8 Positive Aspects of My Child Having Autism

For too long, diagnostics for autism and ASD have focused only on the “deficits” associated with autism. This creates a negative picture of individuals on the spectrum.

So let’s take a minute to point out and appreciate the positive aspects of autism:

1. Has expertise in area(s) of special interest.

We have been labeling individual’s special interests as obsessions and putting a negative connotation on them for far too long. Many individuals with autism have an islet of ability, in other words, an outstanding talent in an area of special interest. While it’s great to encourage learning about different subjects, we should never discourage a person’s special interests. Finding others who share similar interests or admire their level of expertise can help new friendships blossom. Also, many of these interests are marketable. What I mean by that is that they would be considered a strong asset to the right employer. Your child’s “obsession” with animals could help carve their path to a career as a zoologist, for example.

2. Honest, trustworthy and realistic.

“Makes inappropriate observations and has difficulty understanding sarcasm and figures of speech”. Never mind that nonsense. Individuals with autism are honest and trustworthy. If you’re looking for an honest opinion, you’re going to get it. No, they may not sugarcoat their opinions, or make sarcastic comments. Some have difficulty lying, so you can trust them to tell you the truth.

3. Communicates differently.

Children with autism may not always communicate verbally, but they do communicate. Observe and listen and you will find intent in their actions. Talking isn’t the only way to “speak.”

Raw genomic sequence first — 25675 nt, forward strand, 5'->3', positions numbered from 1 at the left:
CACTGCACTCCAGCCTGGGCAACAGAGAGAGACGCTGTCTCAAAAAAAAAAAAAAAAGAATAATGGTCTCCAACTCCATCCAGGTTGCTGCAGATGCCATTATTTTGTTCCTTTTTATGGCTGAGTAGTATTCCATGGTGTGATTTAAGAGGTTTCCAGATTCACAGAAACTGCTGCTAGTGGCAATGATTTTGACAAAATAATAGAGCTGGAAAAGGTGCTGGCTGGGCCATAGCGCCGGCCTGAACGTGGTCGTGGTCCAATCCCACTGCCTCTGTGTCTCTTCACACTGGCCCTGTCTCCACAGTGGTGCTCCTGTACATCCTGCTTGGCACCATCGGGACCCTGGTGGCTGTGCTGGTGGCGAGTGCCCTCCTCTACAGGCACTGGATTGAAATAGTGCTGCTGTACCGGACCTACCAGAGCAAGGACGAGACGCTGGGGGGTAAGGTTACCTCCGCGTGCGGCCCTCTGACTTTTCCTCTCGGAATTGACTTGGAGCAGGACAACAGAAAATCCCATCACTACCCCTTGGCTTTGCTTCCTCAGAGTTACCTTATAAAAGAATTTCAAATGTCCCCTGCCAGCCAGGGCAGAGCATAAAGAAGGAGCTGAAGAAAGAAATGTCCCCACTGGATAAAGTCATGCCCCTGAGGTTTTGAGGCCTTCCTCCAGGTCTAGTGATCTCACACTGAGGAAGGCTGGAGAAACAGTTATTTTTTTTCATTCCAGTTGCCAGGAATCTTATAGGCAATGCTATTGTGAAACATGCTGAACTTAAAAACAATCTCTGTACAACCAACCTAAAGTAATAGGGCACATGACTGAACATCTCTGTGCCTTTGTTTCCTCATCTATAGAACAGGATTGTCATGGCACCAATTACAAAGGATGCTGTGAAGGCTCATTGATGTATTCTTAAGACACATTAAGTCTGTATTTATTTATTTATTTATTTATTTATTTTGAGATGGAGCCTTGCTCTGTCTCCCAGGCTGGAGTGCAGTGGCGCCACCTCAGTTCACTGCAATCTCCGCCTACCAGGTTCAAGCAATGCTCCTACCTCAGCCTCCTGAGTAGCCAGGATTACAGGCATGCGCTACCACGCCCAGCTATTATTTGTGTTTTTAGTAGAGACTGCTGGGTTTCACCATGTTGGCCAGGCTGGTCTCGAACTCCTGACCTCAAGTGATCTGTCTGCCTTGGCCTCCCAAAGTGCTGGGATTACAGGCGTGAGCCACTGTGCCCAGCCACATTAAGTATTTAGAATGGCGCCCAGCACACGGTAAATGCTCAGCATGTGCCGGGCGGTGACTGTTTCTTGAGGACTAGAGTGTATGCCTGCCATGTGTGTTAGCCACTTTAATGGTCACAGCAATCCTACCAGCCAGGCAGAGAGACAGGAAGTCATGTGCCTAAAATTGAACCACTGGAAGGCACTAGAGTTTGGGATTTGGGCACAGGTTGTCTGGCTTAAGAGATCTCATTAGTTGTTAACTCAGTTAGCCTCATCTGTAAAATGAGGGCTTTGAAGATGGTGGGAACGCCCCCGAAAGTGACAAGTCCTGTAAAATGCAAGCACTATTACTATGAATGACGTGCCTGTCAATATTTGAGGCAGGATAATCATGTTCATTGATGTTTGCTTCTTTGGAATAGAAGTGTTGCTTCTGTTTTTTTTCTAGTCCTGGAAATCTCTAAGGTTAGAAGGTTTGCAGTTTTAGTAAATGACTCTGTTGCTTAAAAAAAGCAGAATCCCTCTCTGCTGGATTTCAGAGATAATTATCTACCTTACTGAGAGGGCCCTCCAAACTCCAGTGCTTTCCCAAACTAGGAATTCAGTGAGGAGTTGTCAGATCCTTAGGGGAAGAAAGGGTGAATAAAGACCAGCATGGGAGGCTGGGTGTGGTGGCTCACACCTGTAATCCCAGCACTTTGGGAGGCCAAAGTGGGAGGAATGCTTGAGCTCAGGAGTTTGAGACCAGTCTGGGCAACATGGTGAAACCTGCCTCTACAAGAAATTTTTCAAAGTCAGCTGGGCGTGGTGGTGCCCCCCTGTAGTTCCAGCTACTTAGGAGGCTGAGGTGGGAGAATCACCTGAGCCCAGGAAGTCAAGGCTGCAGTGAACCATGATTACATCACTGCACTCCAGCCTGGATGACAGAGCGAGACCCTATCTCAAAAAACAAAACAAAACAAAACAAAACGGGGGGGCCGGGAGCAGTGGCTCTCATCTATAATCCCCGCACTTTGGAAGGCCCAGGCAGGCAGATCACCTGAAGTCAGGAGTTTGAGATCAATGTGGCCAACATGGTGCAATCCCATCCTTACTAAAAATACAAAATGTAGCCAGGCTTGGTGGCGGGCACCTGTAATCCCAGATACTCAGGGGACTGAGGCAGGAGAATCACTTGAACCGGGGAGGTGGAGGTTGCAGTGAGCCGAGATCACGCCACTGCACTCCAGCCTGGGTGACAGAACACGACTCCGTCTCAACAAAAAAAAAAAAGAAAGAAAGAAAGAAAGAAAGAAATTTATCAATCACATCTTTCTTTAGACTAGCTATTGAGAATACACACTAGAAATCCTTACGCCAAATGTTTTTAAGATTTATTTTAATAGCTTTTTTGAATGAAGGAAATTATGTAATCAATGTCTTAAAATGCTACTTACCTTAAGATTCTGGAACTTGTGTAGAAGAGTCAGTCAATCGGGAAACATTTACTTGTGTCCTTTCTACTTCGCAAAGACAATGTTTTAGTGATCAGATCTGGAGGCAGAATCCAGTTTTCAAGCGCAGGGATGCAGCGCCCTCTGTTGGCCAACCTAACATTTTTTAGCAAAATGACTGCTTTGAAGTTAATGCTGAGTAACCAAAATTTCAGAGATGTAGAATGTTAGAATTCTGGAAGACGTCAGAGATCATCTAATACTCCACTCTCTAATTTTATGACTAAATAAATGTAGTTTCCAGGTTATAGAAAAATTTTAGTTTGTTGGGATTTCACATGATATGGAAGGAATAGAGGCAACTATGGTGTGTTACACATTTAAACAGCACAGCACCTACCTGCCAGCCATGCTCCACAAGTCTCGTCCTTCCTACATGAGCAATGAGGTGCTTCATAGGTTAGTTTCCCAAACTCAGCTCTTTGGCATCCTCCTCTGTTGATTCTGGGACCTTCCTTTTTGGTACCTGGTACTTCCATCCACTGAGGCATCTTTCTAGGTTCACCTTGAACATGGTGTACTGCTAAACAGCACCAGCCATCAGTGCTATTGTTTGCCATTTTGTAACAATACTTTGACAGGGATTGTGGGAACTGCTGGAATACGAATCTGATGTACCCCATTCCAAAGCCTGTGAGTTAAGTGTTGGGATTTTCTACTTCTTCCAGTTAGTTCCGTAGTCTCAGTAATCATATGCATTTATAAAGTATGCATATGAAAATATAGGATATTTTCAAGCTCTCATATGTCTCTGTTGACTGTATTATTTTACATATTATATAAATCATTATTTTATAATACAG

4. Strong attention to detail.

Often able to notice small details others miss. An individual may be able to focus on the intricate details of something bigger, noticing and correcting errors that would typically be missed. They may also have the ability to recall small but important details of an event that others didn’t notice.

5. Kinesthetic learners.

Uses all senses to engage in learning. Best able to learn and retain information when using a hands-on approach, building motor memory from performing a task again and again. Doing a demonstration of learned skills is much more beneficial than requesting a written paragraph or a graph.

6. Sensory processing differences (not deficits).

Just because individual processes sensory input differently than you, perhaps less or more intensely, does not mean it is a deficit. It’s just different, that is all.

7. Doesn’t conform to social norms.

Many individuals with autism may appear or be considered “eccentric,” but this is a beautiful thing. Their unique personalities shine through; they don’t need to dress a certain way or act a certain way just because it’s “cool.” They are their true, wonderful selves.

8. They can thrive.

Yes, a child with autism may sometimes need more support to understand dangerous situations or to learn certain skills, but with love, guidance and teaching in respectful ways that promote self-advocacy, children with autism can, and do, thrive.

The truth is, there is so much we can learn from children and adults with autism. Their unique way of viewing the world and their open minds can positively influence the people around them in many ways. The positive aspects of autism go beyond the points on this list.

So remember this:

If all sou see is autism, you will miss out on: loving, kind, creative, extraordinary, generous, honest, sweet, loving, uniquely observant, intelligent and sometimes inspiring.

Follow this journey at Raising an Extraordinary Person.

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